By Mike Flaherty
Updated June 02, 2000 at 04:00 AM EDT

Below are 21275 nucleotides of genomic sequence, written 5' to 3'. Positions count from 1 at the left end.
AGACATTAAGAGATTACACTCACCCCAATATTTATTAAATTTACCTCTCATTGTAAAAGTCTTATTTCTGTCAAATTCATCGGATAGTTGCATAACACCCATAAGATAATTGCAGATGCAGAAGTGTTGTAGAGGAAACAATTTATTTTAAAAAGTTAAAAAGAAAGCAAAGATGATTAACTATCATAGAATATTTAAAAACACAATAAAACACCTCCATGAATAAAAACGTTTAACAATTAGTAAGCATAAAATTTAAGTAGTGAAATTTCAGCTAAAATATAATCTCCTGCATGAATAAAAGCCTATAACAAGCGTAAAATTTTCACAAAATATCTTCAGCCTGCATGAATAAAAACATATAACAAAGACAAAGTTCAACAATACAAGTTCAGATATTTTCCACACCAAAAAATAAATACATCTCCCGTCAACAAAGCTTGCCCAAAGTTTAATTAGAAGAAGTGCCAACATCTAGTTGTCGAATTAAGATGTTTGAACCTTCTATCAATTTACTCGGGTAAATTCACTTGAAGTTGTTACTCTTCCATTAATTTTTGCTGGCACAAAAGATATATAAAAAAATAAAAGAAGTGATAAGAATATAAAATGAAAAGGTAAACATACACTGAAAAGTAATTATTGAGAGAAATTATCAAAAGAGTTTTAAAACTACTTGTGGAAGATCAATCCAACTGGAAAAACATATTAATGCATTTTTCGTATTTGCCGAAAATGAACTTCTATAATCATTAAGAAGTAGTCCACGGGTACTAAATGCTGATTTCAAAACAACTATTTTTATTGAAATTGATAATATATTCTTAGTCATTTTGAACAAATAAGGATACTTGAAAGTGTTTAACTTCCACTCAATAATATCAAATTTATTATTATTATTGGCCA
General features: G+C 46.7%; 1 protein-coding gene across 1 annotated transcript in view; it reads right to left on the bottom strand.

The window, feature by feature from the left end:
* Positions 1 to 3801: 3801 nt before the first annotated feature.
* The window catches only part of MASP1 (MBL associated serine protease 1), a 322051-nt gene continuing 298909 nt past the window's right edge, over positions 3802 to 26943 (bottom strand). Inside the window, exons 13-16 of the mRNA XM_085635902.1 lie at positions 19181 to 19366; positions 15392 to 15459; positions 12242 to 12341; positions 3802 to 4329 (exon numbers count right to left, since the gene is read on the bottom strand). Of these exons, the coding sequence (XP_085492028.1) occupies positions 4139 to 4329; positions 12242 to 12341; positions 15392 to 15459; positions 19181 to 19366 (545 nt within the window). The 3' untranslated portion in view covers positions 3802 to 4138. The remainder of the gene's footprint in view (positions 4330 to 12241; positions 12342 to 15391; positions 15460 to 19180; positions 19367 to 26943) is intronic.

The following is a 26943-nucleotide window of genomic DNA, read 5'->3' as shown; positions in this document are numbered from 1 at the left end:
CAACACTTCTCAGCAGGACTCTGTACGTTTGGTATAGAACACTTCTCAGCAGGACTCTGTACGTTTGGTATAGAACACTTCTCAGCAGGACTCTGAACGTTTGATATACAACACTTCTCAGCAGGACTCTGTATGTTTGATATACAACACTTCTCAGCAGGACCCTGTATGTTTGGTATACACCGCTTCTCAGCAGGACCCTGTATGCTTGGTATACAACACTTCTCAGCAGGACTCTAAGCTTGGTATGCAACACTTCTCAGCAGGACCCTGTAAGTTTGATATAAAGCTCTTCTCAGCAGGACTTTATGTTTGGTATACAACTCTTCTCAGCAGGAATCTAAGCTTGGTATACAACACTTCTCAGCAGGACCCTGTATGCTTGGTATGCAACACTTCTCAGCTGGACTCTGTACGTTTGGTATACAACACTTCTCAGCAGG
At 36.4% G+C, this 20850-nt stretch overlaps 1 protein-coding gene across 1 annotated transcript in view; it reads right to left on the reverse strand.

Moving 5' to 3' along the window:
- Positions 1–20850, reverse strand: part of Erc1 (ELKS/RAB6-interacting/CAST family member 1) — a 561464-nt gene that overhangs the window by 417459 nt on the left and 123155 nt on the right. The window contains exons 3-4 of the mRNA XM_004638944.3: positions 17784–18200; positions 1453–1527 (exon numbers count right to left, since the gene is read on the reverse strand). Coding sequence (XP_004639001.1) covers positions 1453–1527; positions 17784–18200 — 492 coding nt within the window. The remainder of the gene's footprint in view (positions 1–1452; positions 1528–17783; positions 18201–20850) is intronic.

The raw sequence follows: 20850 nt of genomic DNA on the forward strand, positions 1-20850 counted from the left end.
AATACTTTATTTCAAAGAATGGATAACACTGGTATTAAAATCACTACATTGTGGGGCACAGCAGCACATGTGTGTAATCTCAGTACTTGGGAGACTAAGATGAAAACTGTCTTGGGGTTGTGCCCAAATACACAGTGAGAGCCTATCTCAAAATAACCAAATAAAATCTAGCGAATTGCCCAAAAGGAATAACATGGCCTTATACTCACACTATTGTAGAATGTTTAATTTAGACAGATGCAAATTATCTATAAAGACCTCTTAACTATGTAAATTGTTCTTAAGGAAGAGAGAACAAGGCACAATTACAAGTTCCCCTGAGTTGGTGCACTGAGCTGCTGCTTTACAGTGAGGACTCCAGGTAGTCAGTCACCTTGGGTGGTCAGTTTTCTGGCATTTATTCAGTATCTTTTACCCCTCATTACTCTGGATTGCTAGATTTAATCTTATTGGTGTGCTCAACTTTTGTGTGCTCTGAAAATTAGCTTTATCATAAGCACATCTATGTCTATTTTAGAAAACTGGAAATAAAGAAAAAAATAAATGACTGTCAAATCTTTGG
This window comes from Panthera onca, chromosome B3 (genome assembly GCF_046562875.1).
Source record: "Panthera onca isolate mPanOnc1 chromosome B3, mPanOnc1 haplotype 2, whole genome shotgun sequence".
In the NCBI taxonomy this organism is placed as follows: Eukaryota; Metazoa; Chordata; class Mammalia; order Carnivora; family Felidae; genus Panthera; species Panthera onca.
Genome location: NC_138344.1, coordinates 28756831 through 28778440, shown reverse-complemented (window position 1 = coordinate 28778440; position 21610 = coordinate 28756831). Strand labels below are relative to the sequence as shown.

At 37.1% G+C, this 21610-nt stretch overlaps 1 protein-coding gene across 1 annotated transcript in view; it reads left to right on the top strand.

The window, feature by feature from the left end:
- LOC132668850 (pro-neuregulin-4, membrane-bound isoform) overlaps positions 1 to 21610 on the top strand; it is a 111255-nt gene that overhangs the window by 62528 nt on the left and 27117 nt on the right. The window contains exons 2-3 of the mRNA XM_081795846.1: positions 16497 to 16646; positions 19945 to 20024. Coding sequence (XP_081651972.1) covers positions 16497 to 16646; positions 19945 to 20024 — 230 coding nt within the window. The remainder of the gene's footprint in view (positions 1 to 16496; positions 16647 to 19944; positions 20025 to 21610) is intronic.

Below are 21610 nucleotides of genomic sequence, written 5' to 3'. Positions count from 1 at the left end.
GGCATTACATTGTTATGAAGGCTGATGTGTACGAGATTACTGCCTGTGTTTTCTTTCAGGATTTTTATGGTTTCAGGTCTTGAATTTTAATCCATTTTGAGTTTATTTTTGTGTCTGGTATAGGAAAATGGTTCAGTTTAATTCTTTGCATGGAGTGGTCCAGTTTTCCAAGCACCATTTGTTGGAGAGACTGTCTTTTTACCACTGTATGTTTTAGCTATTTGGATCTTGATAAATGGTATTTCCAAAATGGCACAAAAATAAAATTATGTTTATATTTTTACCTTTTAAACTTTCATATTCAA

Disaffected hipsters, crunchy flea marketers, and kitsch addicts beware: Daniel Harris has got your number. With bubble-bursting cynicism, Cute, Quaint, Hungry and Romantic: The Aesthetics of Consumerism skewers the way consumers, by acquiring everything from ripped blue jeans to distressed furniture, strive for personal authenticity in the face of our relentlessly commercial culture but end up validating it. What’s worse, he argues, manufacturers — armed with focus groups, test marketing, and statistical profiling — will always be a step ahead of would-be nonconformists. It’s too bad that Harris brings such a stilted style to the table: He could have had a lot more fun with his damningly ironic thesis. B-